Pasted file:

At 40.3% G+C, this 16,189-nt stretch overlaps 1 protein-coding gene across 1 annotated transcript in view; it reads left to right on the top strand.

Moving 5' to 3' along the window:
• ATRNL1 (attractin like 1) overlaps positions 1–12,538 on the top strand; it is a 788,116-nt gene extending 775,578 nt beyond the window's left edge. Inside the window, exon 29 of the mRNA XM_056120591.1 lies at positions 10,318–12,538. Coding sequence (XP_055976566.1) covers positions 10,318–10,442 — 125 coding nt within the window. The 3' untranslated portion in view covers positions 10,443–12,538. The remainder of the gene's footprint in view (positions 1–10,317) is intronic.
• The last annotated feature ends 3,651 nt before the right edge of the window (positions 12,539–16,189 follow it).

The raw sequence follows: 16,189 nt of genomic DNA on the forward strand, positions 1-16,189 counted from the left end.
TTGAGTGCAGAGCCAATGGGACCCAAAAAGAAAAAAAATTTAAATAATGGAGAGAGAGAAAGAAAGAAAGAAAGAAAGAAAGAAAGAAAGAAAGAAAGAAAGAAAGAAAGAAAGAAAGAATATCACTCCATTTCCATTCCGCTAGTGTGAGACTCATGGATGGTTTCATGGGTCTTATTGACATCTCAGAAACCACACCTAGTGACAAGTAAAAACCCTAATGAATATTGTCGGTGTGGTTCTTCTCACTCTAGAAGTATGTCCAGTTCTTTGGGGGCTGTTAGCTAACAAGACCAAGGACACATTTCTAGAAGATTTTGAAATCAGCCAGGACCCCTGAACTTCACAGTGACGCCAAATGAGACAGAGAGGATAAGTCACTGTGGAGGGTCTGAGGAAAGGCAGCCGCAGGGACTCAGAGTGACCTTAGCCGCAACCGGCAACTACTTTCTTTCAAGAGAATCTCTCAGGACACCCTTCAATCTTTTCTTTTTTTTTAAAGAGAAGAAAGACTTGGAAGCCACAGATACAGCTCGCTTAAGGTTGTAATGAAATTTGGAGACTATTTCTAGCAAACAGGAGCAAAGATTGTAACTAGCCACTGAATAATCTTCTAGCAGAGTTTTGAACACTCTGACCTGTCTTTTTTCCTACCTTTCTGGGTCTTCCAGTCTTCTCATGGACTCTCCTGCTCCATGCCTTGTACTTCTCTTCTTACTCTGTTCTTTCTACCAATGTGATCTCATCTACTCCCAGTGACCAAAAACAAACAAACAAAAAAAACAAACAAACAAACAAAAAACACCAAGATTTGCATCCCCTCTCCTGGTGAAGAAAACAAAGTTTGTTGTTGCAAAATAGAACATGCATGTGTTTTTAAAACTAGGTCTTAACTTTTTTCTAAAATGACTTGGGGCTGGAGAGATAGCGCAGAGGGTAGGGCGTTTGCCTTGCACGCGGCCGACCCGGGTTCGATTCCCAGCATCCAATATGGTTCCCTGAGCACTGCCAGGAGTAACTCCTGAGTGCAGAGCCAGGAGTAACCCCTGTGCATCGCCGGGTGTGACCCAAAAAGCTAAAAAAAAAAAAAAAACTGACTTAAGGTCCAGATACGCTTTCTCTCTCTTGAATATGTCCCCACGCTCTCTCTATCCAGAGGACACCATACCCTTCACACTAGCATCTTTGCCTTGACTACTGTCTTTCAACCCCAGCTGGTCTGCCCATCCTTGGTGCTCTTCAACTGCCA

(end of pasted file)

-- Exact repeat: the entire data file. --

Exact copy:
At 40.3% G+C, this 16,189-nt stretch overlaps 1 protein-coding gene across 1 annotated transcript in view; it reads left to right on the top strand.

Moving 5' to 3' along the window:
• ATRNL1 (attractin like 1) overlaps positions 1–12,538 on the top strand; it is a 788,116-nt gene extending 775,578 nt beyond the window's left edge. Inside the window, exon 29 of the mRNA XM_056120591.1 lies at positions 10,318–12,538. Coding sequence (XP_055976566.1) covers positions 10,318–10,442 — 125 coding nt within the window. The 3' untranslated portion in view covers positions 10,443–12,538. The remainder of the gene's footprint in view (positions 1–10,317) is intronic.
• The last annotated feature ends 3,651 nt before the right edge of the window (positions 12,539–16,189 follow it).

The raw sequence follows: 16,189 nt of genomic DNA on the forward strand, positions 1-16,189 counted from the left end.
TTGAGTGCAGAGCCAATGGGACCCAAAAAGAAAAAAAATTTAAATAATGGAGAGAGAGAAAGAAAGAAAGAAAGAAAGAAAGAAAGAAAGAAAGAAAGAAAGAAAGAAAGAAAGAAAGAATATCACTCCATTTCCATTCCGCTAGTGTGAGACTCATGGATGGTTTCATGGGTCTTATTGACATCTCAGAAACCACACCTAGTGACAAGTAAAAACCCTAATGAATATTGTCGGTGTGGTTCTTCTCACTCTAGAAGTATGTCCAGTTCTTTGGGGGCTGTTAGCTAACAAGACCAAGGACACATTTCTAGAAGATTTTGAAATCAGCCAGGACCCCTGAACTTCACAGTGACGCCAAATGAGACAGAGAGGATAAGTCACTGTGGAGGGTCTGAGGAAAGGCAGCCGCAGGGACTCAGAGTGACCTTAGCCGCAACCGGCAACTACTTTCTTTCAAGAGAATCTCTCAGGACACCCTTCAATCTTTTCTTTTTTTTTAAAGAGAAGAAAGACTTGGAAGCCACAGATACAGCTCGCTTAAGGTTGTAATGAAATTTGGAGACTATTTCTAGCAAACAGGAGCAAAGATTGTAACTAGCCACTGAATAATCTTCTAGCAGAGTTTTGAACACTCTGACCTGTCTTTTTTCCTACCTTTCTGGGTCTTCCAGTCTTCTCATGGACTCTCCTGCTCCATGCCTTGTACTTCTCTTCTTACTCTGTTCTTTCTACCAATGTGATCTCATCTACTCCCAGTGACCAAAAACAAACAAACAAAAAAAACAAACAAACAAACAAAAAACACCAAGATTTGCATCCCCTCTCCTGGTGAAGAAAACAAAGTTTGTTGTTGCAAAATAGAACATGCATGTGTTTTTAAAACTAGGTCTTAACTTTTTTCTAAAATGACTTGGGGCTGGAGAGATAGCGCAGAGGGTAGGGCGTTTGCCTTGCACGCGGCCGACCCGGGTTCGATTCCCAGCATCCAATATGGTTCCCTGAGCACTGCCAGGAGTAACTCCTGAGTGCAGAGCCAGGAGTAACCCCTGTGCATCGCCGGGTGTGACCCAAAAAGCTAAAAAAAAAAAAAAAACTGACTTAAGGTCCAGATACGCTTTCTCTCTCTTGAATATGTCCCCACGCTCTCTCTATCCAGAGGACACCATACCCTTCACACTAGCATCTTTGCCTTGACTACTGTCTTTCAACCCCAGCTGGTCTGCCCATCCTTGGTGCTCTTCAACTGCCA